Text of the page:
Human migrations in the Ice Age

29 Jan 2011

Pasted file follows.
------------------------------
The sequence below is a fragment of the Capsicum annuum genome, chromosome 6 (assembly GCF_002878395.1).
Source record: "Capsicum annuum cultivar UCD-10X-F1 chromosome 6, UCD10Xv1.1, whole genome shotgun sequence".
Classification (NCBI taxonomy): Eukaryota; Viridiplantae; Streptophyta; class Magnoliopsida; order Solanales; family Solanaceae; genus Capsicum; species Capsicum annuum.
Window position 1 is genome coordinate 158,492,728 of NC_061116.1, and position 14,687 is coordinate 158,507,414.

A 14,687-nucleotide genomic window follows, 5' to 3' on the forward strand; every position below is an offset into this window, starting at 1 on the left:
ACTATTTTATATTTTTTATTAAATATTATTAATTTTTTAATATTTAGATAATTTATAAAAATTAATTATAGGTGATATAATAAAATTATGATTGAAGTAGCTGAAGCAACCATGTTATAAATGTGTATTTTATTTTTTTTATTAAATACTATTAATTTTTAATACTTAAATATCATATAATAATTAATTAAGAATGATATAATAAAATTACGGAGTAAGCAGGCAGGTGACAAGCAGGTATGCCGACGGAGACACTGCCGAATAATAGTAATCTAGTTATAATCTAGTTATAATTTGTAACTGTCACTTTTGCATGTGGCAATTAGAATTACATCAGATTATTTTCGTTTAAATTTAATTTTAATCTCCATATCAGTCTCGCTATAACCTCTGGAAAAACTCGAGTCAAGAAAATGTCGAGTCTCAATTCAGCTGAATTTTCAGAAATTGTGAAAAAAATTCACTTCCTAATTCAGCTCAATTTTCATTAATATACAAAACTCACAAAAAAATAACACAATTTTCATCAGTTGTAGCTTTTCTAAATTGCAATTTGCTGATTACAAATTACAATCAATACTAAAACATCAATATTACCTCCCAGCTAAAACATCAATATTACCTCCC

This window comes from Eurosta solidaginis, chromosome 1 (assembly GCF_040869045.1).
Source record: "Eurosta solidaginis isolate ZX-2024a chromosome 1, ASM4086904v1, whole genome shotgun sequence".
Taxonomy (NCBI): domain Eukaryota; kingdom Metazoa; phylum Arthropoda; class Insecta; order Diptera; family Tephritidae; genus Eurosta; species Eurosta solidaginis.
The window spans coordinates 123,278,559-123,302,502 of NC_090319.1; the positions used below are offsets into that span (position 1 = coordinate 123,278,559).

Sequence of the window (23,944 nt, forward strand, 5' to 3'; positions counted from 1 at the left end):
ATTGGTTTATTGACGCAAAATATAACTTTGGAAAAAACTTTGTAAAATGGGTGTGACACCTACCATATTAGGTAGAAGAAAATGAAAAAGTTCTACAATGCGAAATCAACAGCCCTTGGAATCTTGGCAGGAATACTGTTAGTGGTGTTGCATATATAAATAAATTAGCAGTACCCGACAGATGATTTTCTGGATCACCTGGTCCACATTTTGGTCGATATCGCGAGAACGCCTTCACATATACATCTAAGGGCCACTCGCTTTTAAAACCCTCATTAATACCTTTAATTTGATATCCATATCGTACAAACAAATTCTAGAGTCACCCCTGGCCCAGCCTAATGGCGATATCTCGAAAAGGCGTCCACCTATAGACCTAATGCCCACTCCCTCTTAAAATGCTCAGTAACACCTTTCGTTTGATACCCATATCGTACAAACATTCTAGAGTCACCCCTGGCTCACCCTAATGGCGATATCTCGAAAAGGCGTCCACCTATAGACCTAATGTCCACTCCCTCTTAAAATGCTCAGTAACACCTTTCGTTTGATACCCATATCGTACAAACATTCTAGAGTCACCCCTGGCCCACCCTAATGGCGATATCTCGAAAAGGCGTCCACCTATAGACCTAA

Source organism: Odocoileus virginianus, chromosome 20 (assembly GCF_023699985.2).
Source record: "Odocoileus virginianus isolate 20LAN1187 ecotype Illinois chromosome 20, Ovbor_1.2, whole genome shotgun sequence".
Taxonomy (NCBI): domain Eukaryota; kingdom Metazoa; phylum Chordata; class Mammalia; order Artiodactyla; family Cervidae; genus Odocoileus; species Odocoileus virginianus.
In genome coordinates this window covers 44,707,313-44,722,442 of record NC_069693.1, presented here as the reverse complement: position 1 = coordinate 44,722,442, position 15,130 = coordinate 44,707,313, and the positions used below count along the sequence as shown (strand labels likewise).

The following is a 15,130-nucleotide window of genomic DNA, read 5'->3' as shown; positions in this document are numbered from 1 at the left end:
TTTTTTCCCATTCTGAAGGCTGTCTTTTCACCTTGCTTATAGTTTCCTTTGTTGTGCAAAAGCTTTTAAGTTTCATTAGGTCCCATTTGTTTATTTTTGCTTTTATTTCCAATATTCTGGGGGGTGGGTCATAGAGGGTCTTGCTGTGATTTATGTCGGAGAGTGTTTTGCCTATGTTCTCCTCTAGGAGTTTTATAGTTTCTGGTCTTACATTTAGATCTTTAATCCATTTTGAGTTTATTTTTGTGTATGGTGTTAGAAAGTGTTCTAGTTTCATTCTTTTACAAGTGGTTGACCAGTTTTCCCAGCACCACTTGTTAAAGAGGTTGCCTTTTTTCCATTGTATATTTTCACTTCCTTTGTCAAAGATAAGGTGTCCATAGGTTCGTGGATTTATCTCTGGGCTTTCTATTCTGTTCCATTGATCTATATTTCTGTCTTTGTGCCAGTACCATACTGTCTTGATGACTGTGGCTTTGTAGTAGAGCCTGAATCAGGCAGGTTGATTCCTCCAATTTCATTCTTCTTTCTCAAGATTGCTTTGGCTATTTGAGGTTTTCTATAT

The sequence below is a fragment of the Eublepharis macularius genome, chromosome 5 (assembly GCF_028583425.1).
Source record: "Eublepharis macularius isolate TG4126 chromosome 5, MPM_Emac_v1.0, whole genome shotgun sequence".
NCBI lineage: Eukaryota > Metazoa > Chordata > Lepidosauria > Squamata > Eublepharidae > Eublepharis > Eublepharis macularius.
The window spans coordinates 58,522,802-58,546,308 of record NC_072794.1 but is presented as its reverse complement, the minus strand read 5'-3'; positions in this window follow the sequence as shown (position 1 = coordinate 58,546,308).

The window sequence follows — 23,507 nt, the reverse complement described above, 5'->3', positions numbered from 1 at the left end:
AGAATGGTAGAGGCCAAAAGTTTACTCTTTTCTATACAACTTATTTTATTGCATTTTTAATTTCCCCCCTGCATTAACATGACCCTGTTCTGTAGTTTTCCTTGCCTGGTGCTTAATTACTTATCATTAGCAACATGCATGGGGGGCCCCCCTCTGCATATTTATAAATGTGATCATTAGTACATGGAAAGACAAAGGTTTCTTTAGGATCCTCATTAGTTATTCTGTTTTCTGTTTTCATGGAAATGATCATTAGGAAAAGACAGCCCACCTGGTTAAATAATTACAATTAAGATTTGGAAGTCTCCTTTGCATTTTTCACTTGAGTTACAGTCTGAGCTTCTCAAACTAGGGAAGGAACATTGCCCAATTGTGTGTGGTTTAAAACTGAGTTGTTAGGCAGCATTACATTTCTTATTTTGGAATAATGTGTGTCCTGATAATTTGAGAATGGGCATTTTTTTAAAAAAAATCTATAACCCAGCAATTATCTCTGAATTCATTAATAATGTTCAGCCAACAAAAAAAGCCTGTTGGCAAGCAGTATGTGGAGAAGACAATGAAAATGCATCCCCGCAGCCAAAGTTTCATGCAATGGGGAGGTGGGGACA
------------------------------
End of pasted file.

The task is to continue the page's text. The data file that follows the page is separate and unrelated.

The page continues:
This story can be found all over the internet, at www.eurekalert.org/pub_releases/2011-01/aaft-mhr02111.php and at www.nytimes.com/2011/01/28/science/28africa.html?_r=3 and at www.sciencenews.org/view/generic/id/69197/title/Hints_of_earlier_human_exit_from_africa/ and it all comes from a paper in the journal Science January 28th issue which is all about the discovery of a cache of stone tools in eastern Arabia, in what is now the Emirates. The cache of tools is said to date back to the last Inter Glacial episode, 125,000 years ago, or possibly somewhat nearer 100,000 years ago when glacial conditions had kicked in. Modern humans are thought to have evolved in east Africa as early as 200,000 years ago but they aren't thought to have begun their migration along the bottom of southern Asia until around 50,000 years ago (the classic Out of Africa storyline). This theory has been weakened of late by a lot of finds of material attributed to modern humans - with little or no skeletal material to back them up. It is said in the paper that the toolkit resembles those known from East Africa, and its a short hop across the Red Sea to Arabia - but other anthropologists are not certain. For example, Ravi Kanisetter of Karnatak University in Dharvad, India, was supportive of the idea of Arabia as a gateway to Asia. The oldest Indian toolkit assigned to modern humans dates from before 74,000 years ago so the find fits that earlier discovery. Other archaeologists and anthropologists are not so sure and say the Arabian tools differed slightly from contemporary African examples - they are somewhat thicker. Instead, they favour the idea that people from India colonised eastern Arabia - and the African end of things is allowed to rest. Hence, there is the prospect there was a migration to the west rather than to the east, a novel idea that cannot be disputed when Australian and New Guinea evidence is added to the equation. In addition, and adding to the mix, the paper comes a couple of weeks after some tools and teeth found in a cave in Israel were dated even earlier, and likewise attributed to modern humans rather than the endemic Neanderthals. The recent paper highlights how such little evidence is used to construct grand schemes on human origins.